Understanding the New Stimulus Bill

On December 27, 2020, President Trump signed the Consolidated Appropriations Act, 2021, into law (hereinafter referred to as “the Act”), with large portions of the bill acting as an economic stimulus for individuals and businesses affected by the COVID-19 pandemic. The legislation (the second major congressional response to the COVID-19 pandemic) is intended to provide immediate and ongoing economic relief to individuals and businesses affected by the crisis. At more than 5,000 pages, the bill contains provisions relating to a broad variety of topics. This summary is intended to address only the critical provisions for individuals and small businesses.


Much like the Coronavirus Aid, Relief, and Economic Security (CARES) Act, individuals and families with incomes below certain thresholds can expect to receive a stimulus check (or direct deposit) from the government, albeit for a lesser amount than under the CARES Act.

Filing Status Adjusted Gross Income(AGI) Less Than… Payment Amount
Individual $75,000 $600
Head of household $112,500 $600
Married filing jointly $150,000 $1,200


In addition, families would receive an extra $600 per child younger than 17.

Taxpayers with AGI above established thresholds will see their payment amount reduced by 5% of the income exceeding the threshold ($5 for every $100 in income), which means certain individuals will receive a reduced stimulus check or may not receive one at all.

The determination of income for the threshold will be based on the taxpayer’s 2019 income tax return. If individuals would be entitled to a higher payment using 2020 AGI figures, they can claim a “recovery rebate credit” on their 2020 tax returns.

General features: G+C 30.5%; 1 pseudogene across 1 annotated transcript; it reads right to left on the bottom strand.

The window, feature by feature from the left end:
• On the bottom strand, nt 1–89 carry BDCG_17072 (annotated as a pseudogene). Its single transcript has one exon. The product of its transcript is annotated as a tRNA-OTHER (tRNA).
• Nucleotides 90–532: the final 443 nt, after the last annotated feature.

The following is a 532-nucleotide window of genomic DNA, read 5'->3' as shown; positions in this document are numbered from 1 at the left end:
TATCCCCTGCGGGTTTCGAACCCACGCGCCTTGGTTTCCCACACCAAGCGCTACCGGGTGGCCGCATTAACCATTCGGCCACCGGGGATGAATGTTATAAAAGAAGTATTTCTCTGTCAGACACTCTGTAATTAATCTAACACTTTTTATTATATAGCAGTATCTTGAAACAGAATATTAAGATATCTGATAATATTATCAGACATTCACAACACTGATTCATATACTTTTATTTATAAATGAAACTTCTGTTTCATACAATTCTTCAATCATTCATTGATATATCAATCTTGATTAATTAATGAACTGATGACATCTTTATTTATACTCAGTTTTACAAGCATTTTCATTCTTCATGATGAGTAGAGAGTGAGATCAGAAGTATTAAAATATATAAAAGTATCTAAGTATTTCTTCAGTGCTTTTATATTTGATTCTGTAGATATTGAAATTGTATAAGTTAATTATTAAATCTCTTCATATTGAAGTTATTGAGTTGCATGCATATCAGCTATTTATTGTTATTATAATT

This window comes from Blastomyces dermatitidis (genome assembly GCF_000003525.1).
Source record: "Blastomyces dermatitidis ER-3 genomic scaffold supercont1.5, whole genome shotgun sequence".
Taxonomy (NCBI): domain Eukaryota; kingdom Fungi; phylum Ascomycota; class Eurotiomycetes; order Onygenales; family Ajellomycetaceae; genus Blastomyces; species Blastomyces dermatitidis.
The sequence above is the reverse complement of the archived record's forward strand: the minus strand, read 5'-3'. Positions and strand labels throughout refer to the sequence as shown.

The timing of the checks is not definitive, but government officials have expressed their intent to have payments sent as soon as administratively possible.


Unemployed individuals, including those who typically aren’t otherwise entitled to unemployment compensation under state law (e.g., self-employed) and self-certify that they have been adversely affected by the COVID-19 pandemic, may receive unemployment compensation for an additional period of up to 11 weeks. Such authorized payment to self-employed individuals was originally authorized under the CARES Act and was set to expire on December 26, 2020.

In addition to any weekly unemployment compensation available under state law, unemployed individuals are entitled to an additional $300 per week for a period lasting until March 14, 2021, termed Federal Pandemic Unemployment Compensation. This amount was available to unemployed individuals at an amount of $600 per week under the CARES Act, but that expired on July 31, 2020.


The previously available Paycheck Protection Program (PPP) will receive $284 billion in additional funding. Small businesses (defined as those employing 500 or fewer employees) will be eligible for forgivable, government-backed small business loans under the PPP. The same basic eligibility standards previously adopted for the PPP will remain applicable for first-time borrowers. Businesses that have already received a PPP loan may apply for a second loan; however, such borrowers will be subject to more stringent qualifications and reduced maximum available loan amounts.